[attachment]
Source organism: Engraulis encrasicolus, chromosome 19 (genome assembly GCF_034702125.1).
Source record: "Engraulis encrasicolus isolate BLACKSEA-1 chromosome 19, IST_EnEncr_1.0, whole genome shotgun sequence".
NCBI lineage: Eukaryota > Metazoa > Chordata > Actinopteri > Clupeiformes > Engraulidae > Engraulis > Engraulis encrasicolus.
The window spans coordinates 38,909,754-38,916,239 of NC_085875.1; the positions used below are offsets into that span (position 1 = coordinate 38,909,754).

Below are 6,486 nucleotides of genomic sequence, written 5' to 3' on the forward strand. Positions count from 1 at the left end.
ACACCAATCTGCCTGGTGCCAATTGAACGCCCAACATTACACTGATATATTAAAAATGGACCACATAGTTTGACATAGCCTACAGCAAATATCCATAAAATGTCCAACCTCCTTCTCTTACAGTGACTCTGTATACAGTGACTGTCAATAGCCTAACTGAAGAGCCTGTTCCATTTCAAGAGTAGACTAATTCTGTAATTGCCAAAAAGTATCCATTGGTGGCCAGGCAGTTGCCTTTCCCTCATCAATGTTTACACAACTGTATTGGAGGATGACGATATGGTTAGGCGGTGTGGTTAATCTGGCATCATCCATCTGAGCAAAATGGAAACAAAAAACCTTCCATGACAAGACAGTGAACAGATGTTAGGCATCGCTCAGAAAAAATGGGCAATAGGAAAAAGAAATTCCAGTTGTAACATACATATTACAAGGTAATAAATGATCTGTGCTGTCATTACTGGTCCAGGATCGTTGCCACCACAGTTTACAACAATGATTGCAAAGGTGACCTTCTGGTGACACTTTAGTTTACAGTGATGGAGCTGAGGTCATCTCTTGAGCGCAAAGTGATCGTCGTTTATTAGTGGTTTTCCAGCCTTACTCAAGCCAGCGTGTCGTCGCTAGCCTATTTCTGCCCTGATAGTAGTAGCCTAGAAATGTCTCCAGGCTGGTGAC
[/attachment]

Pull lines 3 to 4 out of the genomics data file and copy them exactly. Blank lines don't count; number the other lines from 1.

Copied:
NCBI lineage: Eukaryota > Metazoa > Chordata > Actinopteri > Clupeiformes > Engraulidae > Engraulis > Engraulis encrasicolus.
The window spans coordinates 38,909,754-38,916,239 of NC_085875.1; the positions used below are offsets into that span (position 1 = coordinate 38,909,754).